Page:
Total-backed technology has potential to be used for similar repairs on offshore drilling rigs
By Kelli Ainsworth Robinson, Associate Editor
Many floating production, storage and offloading units (FPSOs) operating today were built as early as the 1970s. As these assets age, they experience corrosion on their hulls and decks, which necessitates in situ repairs as most FPSO do not go to drydock. Typically, hull and deck repairs require hot work, including grinding and welding, which can cause fire and explosion hazards and disrupt production. To address this challenge, French technology company Cold-Pad developed ColdShield in 2016. It uses bonded composite reinforcement for hull and deck repairs on FPSOs, eliminating the need for welding and other hot work. The technology was co-developed with Total and the French Petroleum Institute.
“When you carry out hot works, it is highly probable it will generate operational downtime, while with cold work, you can carry on your operations to generate cash flow while you do the repair,” Christophe Paillusseau, Cold-Pad Vice President of Sales and Marketing, said. “The cost of the repair is, therefore, really linked to the repair itself, with no consequential loss in terms of production.”
Cold-Pad is also exploring drilling applications for the technology, as it can potentially be used for structural repairs on drilling rigs. While ColdShield has already received class approval from the American Bureau of Shipping and Bureau Veritas for FPSO repairs, the company is still seeking class approval for applications on drilling rigs. Mr Paillusseau said that there is certainly a need, with older rigs seeing the same sort of corrosion that older FPSOs are experiencing. “If you take the example of semisubs, in the seawater ballast tanks, repairing or reinforcing either a corroded bulkhead, a side shell or brackets may be challenging,” he said. If these repairs are done with hot work, they would be required to be done in dry dock; this would be difficult in regions like West Africa and would trigger long downtimes. “Being able to do the repair offshore while working lets a drilling contractor better manage the cash flow for their rig,” he said.
The idea for ColdShield was born from the experience of Jean-Phillipe Court, Cold-Pad’s founder and CEO, while he was working offshore Angola as a Structural Engineer for Total. “He realized that hot work was very detrimental for offshore operations because of its associated costs,” Mr Paillusseau explained. In 2011, Mr Court incorporated ColdPad and entered a co-development with Total and the French Petroleum Institute to fund the research and development of ColdShield. Development of the technology took more than three years and €3 million before it was commercialized in 2016 and received class approval certifying a minimum design 10-year life. “ColdShield can now be considered as a true alternative to crop and renew operations.”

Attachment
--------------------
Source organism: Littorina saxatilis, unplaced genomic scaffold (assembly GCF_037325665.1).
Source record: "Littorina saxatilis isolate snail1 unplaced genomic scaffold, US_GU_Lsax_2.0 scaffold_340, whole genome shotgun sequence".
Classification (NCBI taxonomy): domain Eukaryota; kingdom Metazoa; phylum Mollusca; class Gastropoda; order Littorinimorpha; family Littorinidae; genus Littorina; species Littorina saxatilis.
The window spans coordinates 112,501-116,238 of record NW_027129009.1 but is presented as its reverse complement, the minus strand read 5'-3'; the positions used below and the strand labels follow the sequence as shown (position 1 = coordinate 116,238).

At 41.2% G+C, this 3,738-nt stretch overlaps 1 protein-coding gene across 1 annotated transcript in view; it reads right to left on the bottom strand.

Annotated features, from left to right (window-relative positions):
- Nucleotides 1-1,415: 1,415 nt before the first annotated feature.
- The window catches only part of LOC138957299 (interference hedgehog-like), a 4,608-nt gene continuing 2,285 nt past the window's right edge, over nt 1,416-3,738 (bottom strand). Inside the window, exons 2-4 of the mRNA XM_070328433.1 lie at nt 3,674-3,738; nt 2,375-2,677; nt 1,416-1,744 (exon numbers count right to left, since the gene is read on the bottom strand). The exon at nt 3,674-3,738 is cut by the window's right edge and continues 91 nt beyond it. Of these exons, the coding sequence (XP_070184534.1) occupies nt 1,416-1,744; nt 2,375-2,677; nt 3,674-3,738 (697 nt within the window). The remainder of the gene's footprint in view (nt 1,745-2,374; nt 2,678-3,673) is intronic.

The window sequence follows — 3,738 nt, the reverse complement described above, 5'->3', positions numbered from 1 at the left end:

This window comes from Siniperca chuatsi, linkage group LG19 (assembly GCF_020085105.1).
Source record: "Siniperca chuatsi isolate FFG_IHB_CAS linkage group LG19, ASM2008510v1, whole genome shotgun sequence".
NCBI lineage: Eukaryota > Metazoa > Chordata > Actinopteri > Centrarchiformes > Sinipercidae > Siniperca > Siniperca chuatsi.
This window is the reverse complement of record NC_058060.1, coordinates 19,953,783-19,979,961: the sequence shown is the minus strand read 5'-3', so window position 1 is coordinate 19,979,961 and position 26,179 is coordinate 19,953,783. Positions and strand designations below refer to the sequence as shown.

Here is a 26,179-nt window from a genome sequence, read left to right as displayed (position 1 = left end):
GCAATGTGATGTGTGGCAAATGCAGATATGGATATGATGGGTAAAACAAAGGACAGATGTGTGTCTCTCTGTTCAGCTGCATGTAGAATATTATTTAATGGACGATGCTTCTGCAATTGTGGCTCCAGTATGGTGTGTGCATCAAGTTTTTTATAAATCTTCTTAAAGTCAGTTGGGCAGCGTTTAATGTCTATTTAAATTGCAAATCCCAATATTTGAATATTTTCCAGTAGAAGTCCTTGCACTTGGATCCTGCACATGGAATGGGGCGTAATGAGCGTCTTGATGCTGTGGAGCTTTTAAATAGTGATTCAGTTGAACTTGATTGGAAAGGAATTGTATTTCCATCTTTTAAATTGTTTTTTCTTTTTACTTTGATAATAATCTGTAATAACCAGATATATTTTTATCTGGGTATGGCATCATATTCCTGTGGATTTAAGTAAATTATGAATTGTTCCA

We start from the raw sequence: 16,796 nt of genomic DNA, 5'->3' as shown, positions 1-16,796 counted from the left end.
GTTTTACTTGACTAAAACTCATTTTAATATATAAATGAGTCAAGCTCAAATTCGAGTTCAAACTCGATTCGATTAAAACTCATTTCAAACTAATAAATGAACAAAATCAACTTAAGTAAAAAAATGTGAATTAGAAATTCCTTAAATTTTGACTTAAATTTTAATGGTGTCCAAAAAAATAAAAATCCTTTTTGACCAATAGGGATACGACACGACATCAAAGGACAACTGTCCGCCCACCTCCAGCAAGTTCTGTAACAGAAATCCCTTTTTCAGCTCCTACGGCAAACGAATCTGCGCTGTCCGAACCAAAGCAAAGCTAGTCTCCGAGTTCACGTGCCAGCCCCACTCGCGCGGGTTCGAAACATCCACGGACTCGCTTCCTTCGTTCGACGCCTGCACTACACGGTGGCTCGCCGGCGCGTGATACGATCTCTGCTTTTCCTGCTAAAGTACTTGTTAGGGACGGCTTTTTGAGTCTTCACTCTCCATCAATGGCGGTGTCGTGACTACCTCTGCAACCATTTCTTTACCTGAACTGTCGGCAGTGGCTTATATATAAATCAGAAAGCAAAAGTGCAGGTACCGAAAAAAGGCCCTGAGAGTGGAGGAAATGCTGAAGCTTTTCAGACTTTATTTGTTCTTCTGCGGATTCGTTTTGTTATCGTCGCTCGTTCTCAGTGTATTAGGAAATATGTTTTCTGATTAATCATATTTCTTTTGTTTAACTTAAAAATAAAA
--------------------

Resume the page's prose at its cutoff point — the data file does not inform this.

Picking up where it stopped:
The technology can be used to repair and prevent corrosion on the deck, side shell, crude oil tanks and seawater ballast tanks of an FPSO. It consists of a plate made of super duplex alloy over structural polymers, surrounded by an elastomeric seal. ColdShield pads are prefabricated in a workshop and brought to the site for repairs. During installation, the pads are placed over the areas to be repaired. Then, an industrial vacuum is used to reduce the humidity under the area to be sealed off down to as low as 1%. “The bondline will deteriorate more quickly in the presence of humidity,” Mr Paillusseau said. “So we maintain, through our installation process, the bondline in a an environment that is dry.”
Following the dehydration process, structural polymers are injected. The polymers include a resin that bonds to the base metal of the hull, keeping the pad in place for up to 10 years. The installation process was designed for ease of use, Mr Paillusseau said. The process-controlled injection is performed through an automated skid “to remove any human error during the injection,” he added.
With an ageing FPSO fleet, more and more units need extensive work due to corrosion during their planned shutdown periods. By allowing hull structural repairs during production with ColdShield, Mr Paillusseau said, operators can really focus on other critical maintenance operations during planned shutdowns. “Giving them a tool to do the hull structural maintenance outside of planned shutdown gives a lot of extra flexibility to the operator.”
So far, the system has been deployed for an operator offshore West Africa, and another job in the same region is set to take place this summer for a different operator. In the first deployment, ColdShield was used to repair hull brackets inside an FPSO void. The repair campaign took less than a week and did not disrupt production. The operator estimated this resulted in a $3 million saving, Mr Paillusseau noted.
Next, a major operator will use ColdShield for a deck repair campaign on the Girassol FPSO offshore Angola. More than 120 sq m of deck plating will be repaired, including portions of the deck over the crude oil and seawater ballast tanks. The company expects this campaign to take about 50 days. DC